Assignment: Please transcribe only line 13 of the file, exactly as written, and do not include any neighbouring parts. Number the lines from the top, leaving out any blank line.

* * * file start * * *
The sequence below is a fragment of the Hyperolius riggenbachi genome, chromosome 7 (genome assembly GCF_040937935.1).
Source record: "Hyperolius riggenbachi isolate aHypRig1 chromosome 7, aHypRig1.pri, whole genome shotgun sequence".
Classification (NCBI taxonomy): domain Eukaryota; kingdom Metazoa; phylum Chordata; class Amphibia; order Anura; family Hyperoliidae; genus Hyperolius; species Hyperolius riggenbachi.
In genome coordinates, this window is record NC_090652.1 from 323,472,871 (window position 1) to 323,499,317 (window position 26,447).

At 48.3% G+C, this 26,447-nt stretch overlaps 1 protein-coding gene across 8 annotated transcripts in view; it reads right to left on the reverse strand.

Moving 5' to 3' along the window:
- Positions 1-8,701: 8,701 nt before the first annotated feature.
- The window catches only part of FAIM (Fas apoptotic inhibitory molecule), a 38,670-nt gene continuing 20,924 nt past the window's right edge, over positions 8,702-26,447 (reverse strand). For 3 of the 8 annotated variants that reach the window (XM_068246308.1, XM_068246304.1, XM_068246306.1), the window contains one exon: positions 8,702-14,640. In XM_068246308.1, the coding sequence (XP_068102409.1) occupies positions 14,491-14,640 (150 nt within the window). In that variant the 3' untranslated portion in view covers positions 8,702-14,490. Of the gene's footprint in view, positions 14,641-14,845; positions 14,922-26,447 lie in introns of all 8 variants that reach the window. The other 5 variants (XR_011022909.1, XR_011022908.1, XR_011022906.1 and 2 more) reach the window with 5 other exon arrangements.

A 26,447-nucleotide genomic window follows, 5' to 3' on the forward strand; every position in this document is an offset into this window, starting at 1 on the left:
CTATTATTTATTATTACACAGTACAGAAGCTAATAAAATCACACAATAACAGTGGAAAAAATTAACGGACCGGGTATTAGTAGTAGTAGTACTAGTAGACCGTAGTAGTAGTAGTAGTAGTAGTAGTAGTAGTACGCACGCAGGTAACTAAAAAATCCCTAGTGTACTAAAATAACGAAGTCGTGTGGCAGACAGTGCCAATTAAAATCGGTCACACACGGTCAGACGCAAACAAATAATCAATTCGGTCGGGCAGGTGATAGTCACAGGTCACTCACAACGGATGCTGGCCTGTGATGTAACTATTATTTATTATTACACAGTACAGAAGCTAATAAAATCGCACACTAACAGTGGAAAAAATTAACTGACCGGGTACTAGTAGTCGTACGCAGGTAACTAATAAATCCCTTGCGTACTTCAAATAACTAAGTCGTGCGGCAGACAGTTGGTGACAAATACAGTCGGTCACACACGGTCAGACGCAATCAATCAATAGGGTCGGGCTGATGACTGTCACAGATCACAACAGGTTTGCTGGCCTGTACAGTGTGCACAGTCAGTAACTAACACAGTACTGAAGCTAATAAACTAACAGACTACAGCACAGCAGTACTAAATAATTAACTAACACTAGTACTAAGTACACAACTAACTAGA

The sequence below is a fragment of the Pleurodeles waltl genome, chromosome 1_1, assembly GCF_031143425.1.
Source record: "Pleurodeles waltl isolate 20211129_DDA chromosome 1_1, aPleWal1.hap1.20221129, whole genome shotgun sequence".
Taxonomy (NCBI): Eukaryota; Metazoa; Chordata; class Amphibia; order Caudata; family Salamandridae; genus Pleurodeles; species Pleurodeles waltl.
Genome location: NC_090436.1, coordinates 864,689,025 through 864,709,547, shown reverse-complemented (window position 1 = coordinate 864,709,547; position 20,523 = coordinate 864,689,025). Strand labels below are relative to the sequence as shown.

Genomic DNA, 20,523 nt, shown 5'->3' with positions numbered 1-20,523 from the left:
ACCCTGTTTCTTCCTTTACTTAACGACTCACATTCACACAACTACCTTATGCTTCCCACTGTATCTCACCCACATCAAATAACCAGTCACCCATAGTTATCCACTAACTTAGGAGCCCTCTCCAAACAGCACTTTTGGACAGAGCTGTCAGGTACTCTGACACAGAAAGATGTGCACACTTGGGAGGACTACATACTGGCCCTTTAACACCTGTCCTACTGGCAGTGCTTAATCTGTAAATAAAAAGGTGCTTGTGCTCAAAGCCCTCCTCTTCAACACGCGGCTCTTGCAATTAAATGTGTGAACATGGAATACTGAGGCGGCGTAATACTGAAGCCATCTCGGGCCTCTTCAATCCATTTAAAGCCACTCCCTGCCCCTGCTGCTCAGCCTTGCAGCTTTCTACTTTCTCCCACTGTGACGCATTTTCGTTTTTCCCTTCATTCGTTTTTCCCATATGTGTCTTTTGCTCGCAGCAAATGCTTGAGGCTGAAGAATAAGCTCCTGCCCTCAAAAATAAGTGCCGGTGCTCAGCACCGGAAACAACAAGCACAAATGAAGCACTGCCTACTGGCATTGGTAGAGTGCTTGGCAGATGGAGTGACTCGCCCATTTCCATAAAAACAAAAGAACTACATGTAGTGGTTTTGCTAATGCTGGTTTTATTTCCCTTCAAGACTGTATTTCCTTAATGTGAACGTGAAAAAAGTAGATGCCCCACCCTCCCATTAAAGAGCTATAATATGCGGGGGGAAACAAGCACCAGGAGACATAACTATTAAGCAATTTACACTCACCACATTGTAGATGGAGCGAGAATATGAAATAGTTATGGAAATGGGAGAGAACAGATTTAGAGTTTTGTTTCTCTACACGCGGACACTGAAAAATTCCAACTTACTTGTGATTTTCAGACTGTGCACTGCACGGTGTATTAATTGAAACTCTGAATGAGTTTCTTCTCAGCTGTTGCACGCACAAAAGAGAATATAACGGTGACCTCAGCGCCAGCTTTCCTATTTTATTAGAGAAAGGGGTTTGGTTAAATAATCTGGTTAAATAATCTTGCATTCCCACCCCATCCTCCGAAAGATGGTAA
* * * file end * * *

Taxonomy (NCBI): Eukaryota; Metazoa; Chordata; class Amphibia; order Caudata; family Salamandridae; genus Pleurodeles; species Pleurodeles waltl.